The objects, features and advantages of the present invention include providing a digital still camera with multiple frames combined into a single frame for digital anti-shake/anti-blur that may (i) reduce shaking, (ii) reduce blurring, (iii) lower image noise compared with conventional techniques, (iv) average multiple images into a single, clearer image and/or (v) be implemented at a lower cost than conventional designs.

BRIEF DESCRIPTION OF THE DRAWINGS

These and other objects, features and advantages of the present invention will be apparent from the following detailed description and the appended claims and drawings in which:

FIG. 1 is a block diagram of an example implementation of a device in accordance with a preferred embodiment of the present invention;

FIG. 2 is a block diagram of a first example implementation of a filter circuit of the device;

FIG. 3 is a flow diagram of an example method of filtering, compensating and combining;

FIG. 4 is a block diagram of a second example implementation of the filter circuit;

FIG. 5 is a diagram of a first example sequence of frames being combined; and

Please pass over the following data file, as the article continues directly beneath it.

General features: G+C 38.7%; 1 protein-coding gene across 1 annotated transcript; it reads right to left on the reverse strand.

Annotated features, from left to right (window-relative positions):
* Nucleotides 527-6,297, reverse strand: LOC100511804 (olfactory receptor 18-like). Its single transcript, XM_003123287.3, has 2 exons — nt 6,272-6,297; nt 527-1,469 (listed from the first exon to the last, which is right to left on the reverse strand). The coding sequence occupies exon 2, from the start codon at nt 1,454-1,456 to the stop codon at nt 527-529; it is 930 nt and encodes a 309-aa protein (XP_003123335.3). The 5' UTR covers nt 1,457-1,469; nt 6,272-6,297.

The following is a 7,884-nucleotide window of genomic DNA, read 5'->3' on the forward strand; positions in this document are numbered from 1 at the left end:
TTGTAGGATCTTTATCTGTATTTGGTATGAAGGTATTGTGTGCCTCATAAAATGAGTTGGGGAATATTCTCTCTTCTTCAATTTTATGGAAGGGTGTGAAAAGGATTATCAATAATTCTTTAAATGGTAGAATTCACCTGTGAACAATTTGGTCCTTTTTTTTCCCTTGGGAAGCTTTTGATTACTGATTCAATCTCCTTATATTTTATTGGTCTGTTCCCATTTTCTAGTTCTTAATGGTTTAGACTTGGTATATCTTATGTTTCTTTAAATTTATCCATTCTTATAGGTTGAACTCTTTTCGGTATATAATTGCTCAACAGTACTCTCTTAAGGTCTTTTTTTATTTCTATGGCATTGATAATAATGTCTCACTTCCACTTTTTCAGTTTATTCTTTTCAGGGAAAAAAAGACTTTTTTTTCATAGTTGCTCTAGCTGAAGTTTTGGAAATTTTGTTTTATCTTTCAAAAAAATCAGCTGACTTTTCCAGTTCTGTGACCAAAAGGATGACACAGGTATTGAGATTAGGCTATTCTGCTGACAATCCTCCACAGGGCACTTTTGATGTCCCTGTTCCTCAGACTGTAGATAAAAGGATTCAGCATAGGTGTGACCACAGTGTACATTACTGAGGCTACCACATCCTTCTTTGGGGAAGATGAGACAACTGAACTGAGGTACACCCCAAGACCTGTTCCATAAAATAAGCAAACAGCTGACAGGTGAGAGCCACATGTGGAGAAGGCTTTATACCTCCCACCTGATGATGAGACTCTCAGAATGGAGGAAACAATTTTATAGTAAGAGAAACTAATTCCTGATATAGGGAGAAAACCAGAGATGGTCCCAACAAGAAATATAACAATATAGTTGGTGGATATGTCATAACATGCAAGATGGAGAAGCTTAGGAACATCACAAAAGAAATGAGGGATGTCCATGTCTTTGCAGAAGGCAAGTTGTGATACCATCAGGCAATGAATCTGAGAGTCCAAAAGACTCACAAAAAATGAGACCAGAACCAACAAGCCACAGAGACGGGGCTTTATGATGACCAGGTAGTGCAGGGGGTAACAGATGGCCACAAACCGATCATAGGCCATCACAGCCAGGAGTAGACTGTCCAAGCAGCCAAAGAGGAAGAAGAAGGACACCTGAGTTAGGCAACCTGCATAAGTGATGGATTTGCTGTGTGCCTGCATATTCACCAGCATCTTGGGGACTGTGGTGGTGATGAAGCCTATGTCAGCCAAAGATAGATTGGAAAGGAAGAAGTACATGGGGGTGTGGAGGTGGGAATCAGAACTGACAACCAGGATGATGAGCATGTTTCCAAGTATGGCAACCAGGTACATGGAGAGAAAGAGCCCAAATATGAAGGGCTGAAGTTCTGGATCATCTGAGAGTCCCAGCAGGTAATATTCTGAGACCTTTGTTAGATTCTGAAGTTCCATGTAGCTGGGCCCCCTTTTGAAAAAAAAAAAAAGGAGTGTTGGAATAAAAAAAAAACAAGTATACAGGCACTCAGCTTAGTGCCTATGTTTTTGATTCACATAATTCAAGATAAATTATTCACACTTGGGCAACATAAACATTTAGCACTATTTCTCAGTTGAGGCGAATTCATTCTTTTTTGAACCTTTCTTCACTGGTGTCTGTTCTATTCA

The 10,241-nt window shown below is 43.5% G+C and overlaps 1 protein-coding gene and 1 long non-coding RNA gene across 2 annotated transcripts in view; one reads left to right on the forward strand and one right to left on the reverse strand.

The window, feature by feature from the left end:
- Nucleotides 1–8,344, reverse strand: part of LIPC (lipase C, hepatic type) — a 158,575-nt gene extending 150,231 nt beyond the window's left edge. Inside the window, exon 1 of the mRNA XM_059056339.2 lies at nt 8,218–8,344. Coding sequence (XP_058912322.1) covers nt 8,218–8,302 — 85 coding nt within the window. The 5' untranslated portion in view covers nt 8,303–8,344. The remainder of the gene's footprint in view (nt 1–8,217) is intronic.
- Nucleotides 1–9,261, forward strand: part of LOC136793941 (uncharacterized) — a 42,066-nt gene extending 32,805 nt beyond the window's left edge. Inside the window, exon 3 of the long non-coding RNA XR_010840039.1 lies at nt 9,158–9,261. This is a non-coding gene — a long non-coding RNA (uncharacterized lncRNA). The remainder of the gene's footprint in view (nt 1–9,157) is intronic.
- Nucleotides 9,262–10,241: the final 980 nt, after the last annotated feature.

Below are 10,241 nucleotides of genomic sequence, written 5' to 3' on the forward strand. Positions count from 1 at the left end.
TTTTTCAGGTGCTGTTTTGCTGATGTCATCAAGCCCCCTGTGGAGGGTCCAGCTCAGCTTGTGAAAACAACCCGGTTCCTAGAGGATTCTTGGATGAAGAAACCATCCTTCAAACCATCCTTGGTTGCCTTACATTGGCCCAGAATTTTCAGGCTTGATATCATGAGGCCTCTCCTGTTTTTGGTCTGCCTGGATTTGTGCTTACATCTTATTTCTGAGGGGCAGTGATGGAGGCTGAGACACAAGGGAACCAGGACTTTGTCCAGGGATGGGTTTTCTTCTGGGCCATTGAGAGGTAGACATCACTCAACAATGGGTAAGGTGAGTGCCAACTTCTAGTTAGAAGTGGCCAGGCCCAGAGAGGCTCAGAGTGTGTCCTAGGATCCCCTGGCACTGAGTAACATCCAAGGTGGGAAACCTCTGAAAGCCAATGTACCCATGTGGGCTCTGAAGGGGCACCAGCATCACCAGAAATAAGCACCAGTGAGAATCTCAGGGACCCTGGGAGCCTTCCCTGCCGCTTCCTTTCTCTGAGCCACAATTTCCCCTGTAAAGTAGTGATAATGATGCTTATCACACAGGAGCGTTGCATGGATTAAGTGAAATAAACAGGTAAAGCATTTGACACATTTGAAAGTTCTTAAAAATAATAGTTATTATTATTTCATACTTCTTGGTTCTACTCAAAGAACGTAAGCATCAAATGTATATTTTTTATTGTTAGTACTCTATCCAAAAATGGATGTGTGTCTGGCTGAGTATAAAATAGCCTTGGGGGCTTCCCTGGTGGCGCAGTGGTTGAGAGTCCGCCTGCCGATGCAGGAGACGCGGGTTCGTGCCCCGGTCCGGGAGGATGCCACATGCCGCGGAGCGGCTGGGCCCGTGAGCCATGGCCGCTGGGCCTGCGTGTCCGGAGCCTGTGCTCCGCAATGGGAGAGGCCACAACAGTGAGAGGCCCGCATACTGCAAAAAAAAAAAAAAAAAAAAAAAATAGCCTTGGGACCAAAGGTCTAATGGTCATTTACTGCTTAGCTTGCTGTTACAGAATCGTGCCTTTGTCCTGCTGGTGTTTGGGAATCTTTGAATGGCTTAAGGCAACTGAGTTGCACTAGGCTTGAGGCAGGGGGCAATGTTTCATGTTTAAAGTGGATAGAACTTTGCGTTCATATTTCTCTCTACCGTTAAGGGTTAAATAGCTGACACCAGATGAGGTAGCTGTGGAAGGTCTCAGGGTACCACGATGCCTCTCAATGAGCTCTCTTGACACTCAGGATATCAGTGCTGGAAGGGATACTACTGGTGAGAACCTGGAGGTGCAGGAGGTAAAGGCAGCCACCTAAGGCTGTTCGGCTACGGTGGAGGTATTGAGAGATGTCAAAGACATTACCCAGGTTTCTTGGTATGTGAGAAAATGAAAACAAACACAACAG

FIG. 6 is a diagram of a second example sequence of frames being combined.

DETAILED DESCRIPTION OF THE PREFERRED EMBODIMENTS

Referring to FIG. 1, a block diagram of an example implementation of a device 100 is shown in accordance with a preferred embodiment of the present invention. The device (or system) 100 may implement a motion compensated temporal filtering (MCTF) camera having a digital anti-shake capability. The device 100 is generally operational to capture a sequence of still frames then motion compensated temporal filter the still frames to generate a final frame. Capturing of the individual still frames may be performed at a high ISO number (gain), with short shutter times and over a short period. The temporal filtering generally reduces the overall image noise in the final frame.

The device 100 generally comprises a circuit (or module) 102, a circuit (or module) 104 and a circuit (or module) 106 and a circuit (or module) 108. An optical signal (e.g., LIGHT) may be received by the circuit 102. The circuit 102 may generate and present a signal (e.g., RAW) to the circuit 104. An intermediate signal (e.g., INT) may be generated by the circuit 104 and presented to the circuit 106. The circuit 106 may generate and present a filtered signal (e.g., FLTR) to the circuit 108. The circuit 108 may present an output signal (e.g., OUT).